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Theater review: 'The Amish Project'

Forgiving the unforgivable


On October 2, 2006, a lone gunman entered an Amish schoolhouse in Nickel Mines, Pennsylvania, and opened fire. "The Amish Project," a 2009 play by Jessica Dickey, is a fictional retelling of that true story -- a single-actor show that reimagines the events surrounding the day.

"The Amish Project" is being presented by Hummingbird Theater Co. through Sunday, November 10, at MuCCC on Atlantic Avenue -- a venue that, as Artistic Director Donald Bartalo pointed out, "has a play or something every single weekend of the year." M.J. Savastano is the sole cast member, playing seven different characters throughout a 90-minute run with no intermission.

The plot is non-linear, beginning with Velda, a young Amish girl, as she excitedly shares her current school lessons. From there, the audience meets her older sister, Anna, who is almost old enough for rumspringa (the period when Amish teens explore the outside world and decide if they want to join the Amish church or not). There's an overwhelming sense of hope that exudes from both characters -- only in Anna's case, it seems she is speaking from somewhere in the future.

M.J. Savastano performs in Hummingbird Theater Co.'s production of "The Amish Project" at MuCCCC. - PHOTO BY ANNETTE DRAGON
  • M.J. Savastano performs in Hummingbird Theater Co.'s production of "The Amish Project" at MuCCCC.

Savastano (they/them) is a renaissance force in local theater circles, and has experience with directing, writing, teaching, and acting. They're exquisite in this production, presenting razor-sharp characters with defined voices and physicality. But the most powerful part of their performance is the range of emotions they unleash as the play moves through difficult themes of forgiveness, hate, anger, sexual abuse, and death.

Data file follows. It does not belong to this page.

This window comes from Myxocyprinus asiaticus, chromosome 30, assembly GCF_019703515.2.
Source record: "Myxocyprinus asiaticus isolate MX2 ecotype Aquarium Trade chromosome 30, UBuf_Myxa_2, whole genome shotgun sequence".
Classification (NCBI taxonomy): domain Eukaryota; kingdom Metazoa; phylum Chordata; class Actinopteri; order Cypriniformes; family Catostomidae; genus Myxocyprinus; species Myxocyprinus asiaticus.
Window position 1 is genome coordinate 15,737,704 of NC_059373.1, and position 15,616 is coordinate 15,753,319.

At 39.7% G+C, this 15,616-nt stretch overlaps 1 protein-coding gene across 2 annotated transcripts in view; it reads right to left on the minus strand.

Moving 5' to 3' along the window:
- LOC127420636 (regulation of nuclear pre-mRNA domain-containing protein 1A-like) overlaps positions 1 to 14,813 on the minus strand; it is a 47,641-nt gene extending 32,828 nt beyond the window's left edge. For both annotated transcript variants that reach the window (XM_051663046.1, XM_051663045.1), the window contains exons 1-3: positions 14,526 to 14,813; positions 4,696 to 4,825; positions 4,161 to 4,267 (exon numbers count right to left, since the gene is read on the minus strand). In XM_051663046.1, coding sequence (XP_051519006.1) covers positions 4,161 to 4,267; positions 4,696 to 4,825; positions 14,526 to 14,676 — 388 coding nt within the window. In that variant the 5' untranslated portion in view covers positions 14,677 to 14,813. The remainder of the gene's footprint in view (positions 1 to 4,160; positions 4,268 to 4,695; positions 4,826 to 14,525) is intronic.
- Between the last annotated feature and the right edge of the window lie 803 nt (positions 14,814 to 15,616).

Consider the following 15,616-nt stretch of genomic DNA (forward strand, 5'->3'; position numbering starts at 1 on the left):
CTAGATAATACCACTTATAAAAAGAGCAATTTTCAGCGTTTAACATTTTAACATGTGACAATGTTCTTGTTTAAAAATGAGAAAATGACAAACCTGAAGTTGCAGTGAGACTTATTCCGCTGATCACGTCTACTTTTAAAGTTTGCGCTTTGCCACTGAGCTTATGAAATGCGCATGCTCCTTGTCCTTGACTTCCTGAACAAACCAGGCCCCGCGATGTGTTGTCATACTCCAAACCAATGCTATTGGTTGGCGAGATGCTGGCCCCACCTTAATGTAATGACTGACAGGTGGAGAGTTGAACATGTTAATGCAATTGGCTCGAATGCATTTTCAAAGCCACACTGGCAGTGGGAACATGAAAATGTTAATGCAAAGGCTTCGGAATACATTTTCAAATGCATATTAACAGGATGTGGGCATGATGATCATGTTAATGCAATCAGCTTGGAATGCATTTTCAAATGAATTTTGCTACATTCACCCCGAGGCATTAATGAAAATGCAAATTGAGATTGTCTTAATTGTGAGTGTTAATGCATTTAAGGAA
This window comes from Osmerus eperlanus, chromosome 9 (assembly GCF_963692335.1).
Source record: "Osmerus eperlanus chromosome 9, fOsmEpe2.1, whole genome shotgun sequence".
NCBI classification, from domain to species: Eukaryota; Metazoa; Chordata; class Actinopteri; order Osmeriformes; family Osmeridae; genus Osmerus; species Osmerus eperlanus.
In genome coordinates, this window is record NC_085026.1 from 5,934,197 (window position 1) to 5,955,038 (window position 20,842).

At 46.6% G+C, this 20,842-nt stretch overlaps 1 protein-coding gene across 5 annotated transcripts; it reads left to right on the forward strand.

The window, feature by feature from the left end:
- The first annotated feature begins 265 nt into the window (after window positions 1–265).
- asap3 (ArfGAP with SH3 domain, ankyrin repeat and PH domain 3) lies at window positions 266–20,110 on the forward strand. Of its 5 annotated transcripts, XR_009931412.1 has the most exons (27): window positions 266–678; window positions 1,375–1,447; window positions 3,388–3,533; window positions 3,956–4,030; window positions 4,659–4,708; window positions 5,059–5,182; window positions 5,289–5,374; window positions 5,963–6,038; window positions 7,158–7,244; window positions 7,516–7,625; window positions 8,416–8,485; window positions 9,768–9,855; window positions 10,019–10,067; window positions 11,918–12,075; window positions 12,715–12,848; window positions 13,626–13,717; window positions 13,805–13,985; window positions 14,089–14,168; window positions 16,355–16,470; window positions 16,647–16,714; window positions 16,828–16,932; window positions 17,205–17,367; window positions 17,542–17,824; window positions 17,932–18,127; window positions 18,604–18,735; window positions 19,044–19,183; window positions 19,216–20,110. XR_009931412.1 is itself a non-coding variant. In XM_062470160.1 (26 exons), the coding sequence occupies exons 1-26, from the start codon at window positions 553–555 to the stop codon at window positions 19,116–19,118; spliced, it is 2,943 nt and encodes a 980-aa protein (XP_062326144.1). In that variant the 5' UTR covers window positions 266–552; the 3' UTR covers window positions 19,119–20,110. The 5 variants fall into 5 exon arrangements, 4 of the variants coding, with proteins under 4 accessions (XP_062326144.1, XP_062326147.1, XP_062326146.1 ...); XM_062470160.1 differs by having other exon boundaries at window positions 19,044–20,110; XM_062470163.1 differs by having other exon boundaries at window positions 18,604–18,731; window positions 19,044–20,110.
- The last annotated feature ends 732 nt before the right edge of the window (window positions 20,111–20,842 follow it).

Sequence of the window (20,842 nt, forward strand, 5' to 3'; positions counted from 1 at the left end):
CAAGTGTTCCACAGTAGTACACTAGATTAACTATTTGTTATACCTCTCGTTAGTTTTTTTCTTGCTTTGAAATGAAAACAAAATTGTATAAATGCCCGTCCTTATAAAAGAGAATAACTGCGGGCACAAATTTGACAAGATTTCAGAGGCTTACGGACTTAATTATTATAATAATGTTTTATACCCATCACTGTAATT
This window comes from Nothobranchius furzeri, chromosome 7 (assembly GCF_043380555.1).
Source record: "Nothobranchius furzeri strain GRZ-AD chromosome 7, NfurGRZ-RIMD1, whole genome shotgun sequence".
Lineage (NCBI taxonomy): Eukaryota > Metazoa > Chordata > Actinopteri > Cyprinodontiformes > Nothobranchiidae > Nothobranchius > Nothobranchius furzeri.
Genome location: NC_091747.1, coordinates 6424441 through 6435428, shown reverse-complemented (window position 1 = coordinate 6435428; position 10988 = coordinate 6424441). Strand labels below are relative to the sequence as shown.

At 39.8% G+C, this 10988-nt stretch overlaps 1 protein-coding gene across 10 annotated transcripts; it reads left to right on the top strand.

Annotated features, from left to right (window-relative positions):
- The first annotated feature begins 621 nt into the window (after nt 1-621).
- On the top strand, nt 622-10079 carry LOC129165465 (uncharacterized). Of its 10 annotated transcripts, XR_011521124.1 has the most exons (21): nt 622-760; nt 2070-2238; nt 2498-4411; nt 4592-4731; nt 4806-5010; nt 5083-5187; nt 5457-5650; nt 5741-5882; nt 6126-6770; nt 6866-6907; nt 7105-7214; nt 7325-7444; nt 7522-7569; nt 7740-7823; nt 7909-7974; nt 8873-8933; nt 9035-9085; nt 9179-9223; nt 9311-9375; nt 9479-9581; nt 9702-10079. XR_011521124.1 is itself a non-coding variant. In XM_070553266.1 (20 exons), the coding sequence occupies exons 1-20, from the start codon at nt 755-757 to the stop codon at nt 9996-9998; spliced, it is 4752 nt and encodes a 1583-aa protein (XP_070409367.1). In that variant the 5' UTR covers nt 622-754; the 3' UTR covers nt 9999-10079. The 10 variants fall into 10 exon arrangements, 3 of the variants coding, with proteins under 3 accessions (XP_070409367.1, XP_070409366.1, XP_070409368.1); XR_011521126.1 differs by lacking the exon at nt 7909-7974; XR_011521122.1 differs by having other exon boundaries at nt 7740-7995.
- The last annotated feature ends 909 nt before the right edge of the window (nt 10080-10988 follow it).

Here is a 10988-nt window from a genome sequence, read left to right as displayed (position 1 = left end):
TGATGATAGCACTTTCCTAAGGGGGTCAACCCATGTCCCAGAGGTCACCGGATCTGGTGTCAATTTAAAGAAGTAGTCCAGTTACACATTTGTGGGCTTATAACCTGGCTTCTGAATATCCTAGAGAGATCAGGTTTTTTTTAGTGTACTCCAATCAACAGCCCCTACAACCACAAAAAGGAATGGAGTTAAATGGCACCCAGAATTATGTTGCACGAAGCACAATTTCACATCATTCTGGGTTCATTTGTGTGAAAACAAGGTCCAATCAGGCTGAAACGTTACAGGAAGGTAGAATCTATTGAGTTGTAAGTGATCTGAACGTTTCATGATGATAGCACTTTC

There are haunting details onstage: the clock is stopped at 10:25 a.m., and the calendar is set to October 2. Savastano uses the chalkboard as another "character" in the show, to great effect. In many ways, the play feels like a series of interviews -- characters often break the fourth wall and address the audience directly -- but in other ways, it feels like a recounting of history.

Savastano's portrayals of college professor Bill North and the shooter's widow, Carol Stuckey, are especially heartbreaking. There's also a distinct sense of humanization that doesn't often accompany such horrific tales, and with it an exploration of the grace and forgiveness the Amish extend in what seems an unforgivable crime -- as North says, "Something about them makes you wonder: what am I?"

Music and sound design by Justin Reilly and lighting design by Chris McCormick provide an underlying sense of place, as the characters and scenes change quite rapidly at times. A simple set design by Bartalo is the setting for a one-room schoolhouse, a fire department, a grocery store, and several homes. Throughout the show, Savastano wears a simple Amish dress, apron, and bonnet by Sandra Foley. Above the set hangs an impressive, authentic Amish quilt made by Rochester resident Peggy Braitsch, a member of Building Community through Quilting (BCQ).

Wednesday's performance was very well-attended, with an immediate standing ovation from the audience before the lights even came back up for Savastano's bows. Tears were still being wiped from cheeks as the applause continued. A post-show Q&A session is planned for each evening, and the audience is welcome to stay and discuss the difficult material in the show with the cast and crew -- a rare and wise opportunity for Hummingbird Theater Co. to offer. While "The Amish Project" joins a lineup of heavy-hitting shows playing around town right now, it is an experience that attendees will not soon forget, or regret.

M.J. Savastano portrays seven characters in this one-actor show. - PHOTO BY ANNETTE DRAGON
  • M.J. Savastano portrays seven characters in this one-actor show.